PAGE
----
Last year, Southwest Airlines refused passage to two young women for obnoxious behavior. The ladies immediately went out and told the press they weren't permitted aboard because they were "too pretty to fly"—sparking a media-driven feeding frenzy on Southwest's precious brand equity.
It didn't matter that it wasn't true. It mattered that what these girls had to say was so petty, and yet so incendiary, that people got a kick out of retelling the story. But The Little Airline That Could did something unexpected: it used YouTube to set the record straight.
And how. According to Southwest social media guru Paula Berg, the company picked one of its prettiest PR mavens and seated her at the foreground of a sign that playfully read, "A beautiful way to fly." Thus wittily armed, the young woman explained what really happened to an audience willing to gawk—and to listen.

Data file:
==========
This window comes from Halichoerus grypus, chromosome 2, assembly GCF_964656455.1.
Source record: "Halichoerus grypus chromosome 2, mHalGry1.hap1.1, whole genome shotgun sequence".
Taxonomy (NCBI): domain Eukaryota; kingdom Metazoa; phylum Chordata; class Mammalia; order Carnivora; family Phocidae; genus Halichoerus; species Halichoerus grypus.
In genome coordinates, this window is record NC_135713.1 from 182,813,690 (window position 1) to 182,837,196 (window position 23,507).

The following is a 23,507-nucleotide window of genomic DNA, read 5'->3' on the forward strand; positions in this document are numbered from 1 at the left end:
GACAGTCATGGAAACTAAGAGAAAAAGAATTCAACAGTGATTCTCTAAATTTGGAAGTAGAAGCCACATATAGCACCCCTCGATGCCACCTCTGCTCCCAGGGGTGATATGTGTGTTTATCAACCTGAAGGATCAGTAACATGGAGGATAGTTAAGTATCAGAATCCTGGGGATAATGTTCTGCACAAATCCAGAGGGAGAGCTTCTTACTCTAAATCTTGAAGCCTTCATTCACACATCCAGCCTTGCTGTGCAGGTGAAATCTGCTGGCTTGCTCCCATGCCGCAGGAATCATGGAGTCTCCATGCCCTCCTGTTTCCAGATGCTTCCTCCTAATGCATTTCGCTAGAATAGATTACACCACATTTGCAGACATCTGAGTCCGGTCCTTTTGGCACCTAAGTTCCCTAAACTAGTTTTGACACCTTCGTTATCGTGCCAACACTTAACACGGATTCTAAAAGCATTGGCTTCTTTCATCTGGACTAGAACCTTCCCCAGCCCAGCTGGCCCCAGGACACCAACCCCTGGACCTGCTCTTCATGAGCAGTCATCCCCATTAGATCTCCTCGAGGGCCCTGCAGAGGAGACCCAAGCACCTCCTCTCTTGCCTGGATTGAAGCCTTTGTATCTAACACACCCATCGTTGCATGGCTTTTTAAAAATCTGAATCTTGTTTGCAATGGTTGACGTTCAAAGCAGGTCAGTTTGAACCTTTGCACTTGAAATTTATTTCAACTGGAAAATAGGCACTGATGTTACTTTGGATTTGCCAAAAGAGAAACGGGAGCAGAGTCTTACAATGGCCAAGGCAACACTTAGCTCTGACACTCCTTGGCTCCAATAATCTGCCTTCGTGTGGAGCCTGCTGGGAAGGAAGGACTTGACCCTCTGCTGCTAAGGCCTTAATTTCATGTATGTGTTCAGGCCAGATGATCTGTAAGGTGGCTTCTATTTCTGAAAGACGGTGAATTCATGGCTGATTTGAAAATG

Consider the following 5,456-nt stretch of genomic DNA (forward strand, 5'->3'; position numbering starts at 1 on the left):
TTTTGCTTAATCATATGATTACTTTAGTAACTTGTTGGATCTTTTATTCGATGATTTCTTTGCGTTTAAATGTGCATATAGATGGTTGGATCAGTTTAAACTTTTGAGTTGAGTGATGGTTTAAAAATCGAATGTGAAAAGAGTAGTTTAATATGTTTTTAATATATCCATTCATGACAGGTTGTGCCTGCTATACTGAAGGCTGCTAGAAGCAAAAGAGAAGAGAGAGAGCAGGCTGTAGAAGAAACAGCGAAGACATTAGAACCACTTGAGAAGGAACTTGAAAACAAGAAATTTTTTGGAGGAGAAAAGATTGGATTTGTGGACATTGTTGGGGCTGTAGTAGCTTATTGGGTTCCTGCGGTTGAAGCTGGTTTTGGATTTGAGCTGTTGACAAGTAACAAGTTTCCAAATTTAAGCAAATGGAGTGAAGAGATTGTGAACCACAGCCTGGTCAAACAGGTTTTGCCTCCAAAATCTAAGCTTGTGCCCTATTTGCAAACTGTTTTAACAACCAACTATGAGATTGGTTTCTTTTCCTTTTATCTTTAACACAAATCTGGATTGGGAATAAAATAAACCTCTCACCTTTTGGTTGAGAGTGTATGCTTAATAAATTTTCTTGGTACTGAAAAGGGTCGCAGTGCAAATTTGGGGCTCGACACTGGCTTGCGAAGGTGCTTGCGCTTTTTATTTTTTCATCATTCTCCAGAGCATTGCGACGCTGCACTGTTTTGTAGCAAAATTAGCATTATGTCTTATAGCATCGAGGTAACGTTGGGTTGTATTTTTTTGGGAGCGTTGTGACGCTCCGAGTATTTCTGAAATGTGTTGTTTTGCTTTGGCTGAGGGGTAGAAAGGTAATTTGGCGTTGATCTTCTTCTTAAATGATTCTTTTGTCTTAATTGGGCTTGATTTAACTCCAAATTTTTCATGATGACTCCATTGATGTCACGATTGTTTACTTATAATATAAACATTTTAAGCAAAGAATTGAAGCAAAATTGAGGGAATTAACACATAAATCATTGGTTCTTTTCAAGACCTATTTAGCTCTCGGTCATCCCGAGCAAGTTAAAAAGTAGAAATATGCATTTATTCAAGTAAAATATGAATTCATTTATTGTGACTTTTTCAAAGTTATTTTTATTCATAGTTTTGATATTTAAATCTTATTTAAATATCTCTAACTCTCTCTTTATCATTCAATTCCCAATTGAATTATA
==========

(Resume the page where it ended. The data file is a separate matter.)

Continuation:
The situation almost immediately fell in Southwest's favor. And it didn't take much damage control—just the willingness to be truthful and use new media wisely. Very smart.
You may recall a similar, and more recent, debacle with Domino's: suffering serious social damage after two employees YouTubed their less-than-hygienic food hijinks in a Domino's kitchen, the pizza chain used YouTube in kind. President Patrick Doyle sat down before the world and explained what the company planned to do about the camera-happy employees—and about its own honor. Very smart.
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